Broad, Odd, Unclear: Are User Questions A Database Admin's Best Friend?
A database administrator is more than a keeper of information or coordinator of process. You’re also a guide to how data is understood and used within your nonprofit. You probably know well: the more your team understands your role and the fundamentals of your database, the better prepared everyone is to put it to work. In our view, that's part of what makes databases a living practice... the learning is ongoing, adapting as your team and work do.
Sometimes the best moments for learning come from the broad, odd, or unclear questions your colleagues ask.
Many nonprofits tend to think about database learning in formal ways: staff trainings, webinars, documentation, and so on. But sometimes the best moments for learning come from the smallest, odd, or unclear questions your colleagues ask. Recently, in the Database Sherpa Practice Group, we had a great discussion about how some of the basic questions users asked actually revealed deeper needs or common misunderstandings about how databases work. This can be frustrating as an administrator—especially if you've devoted energy to showing your team how the database works!
But rather than thinking of these questions as a point of failure, we believe a more mindful approach is to take the questions and run with them... using them as a doorway into getting to know your users, gauging what training is sticking or not, and reorienting your team to how your database works and why.
Broad, Odd, Unclear: Some of Our Favorite Questions
Here are some questions from users that often suggest they're curious about something deeper, or want clarification on something else, but just don't know what they're really asking for or what keywords will help you understand:
How many accounts or contacts are in our database?
How many email addresses have we collected?
How many people have we served who are in underrepresented communities?
How many people are successful because of our organization?
Can you give me a report that shows how our programs are meeting our mission?
If you’ve been asked one of these questions on the fly in the hallway, during a fundraising committee meeting, or elsewhere, you know they tend to pop up unexpectedly and leave the feeling of: What does this person really want to know? And if you’re working with intention, you know that even if you give them the answer directly, it’s really not the full picture—and probably not the information they need to help with whatever decision they’re making.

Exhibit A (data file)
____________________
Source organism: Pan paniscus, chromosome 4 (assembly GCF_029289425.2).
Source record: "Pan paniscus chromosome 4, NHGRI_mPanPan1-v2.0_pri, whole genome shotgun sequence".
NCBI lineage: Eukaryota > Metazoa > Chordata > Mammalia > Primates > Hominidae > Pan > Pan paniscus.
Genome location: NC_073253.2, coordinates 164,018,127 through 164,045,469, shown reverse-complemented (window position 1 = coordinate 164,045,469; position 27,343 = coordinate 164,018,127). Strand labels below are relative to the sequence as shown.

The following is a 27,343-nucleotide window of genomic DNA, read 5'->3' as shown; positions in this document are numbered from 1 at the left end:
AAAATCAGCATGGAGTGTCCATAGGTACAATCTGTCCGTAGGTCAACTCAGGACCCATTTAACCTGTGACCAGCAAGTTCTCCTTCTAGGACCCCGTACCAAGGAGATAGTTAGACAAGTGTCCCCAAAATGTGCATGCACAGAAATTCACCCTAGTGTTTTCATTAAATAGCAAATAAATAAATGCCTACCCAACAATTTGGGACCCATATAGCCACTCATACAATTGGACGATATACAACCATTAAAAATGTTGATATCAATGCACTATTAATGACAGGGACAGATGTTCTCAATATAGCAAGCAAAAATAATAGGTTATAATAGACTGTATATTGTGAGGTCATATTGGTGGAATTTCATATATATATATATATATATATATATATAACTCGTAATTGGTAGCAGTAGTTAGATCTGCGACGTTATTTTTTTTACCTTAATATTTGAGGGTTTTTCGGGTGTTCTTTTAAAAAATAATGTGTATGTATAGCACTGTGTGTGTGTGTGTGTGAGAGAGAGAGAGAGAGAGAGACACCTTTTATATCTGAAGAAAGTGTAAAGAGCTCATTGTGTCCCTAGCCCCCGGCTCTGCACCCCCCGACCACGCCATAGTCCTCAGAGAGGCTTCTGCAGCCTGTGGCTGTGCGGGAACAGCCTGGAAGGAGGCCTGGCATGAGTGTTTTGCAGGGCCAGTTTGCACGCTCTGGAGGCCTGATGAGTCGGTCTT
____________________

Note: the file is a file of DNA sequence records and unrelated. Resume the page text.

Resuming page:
For example, asking for an overall number of contacts is not very helpful if your database includes a mix of donors, volunteers, vendors, members, or other relationship types. As the steward of the database, it’s your job to help people navigate those differences. But how do you approach this conversation with a listening ear… and without making the user feel like they’re getting schooled in Your Nonprofit’s Database 101 every time they want some essential info?
Three Ways to Get to the Heart of Unclear Questions
Don’t take it personally when someone still approaches you with questions that feel off, too general, or unhelpful. Training team members, volunteers, and others can be one of the most persistent (and often invisible!) parts of a database administrator’s job… even though these questions can trigger impatience, we try to approach them as a sign that your team is trying to adopt the tools you’ve put in place.
But yes, it’s okay to get frustrated! If you feel frustration rising, try not to direct it at the person who asked for the information. Instead, buy yourself some time, with a response like: “That’s a good question, but I’d like to gather a bit more information for you before I share a number. Can you give me an hour or two?” and then go scream in your office.
ONE: Instance TOURS
Questions like “How many contacts do we have?” are a great example of why hosting users for instance tours is a proactive, helpful practice. As a database administrator, you know your instance is about so much more than the front-end of Salesforce where program staff, fund development managers, volunteer managers, and others enter data. But often you’re the only one privy to the important back-end of the relationship to data. Instance tours give you a chance to share some of that knowledge and nurture some back-up knowledge on your team.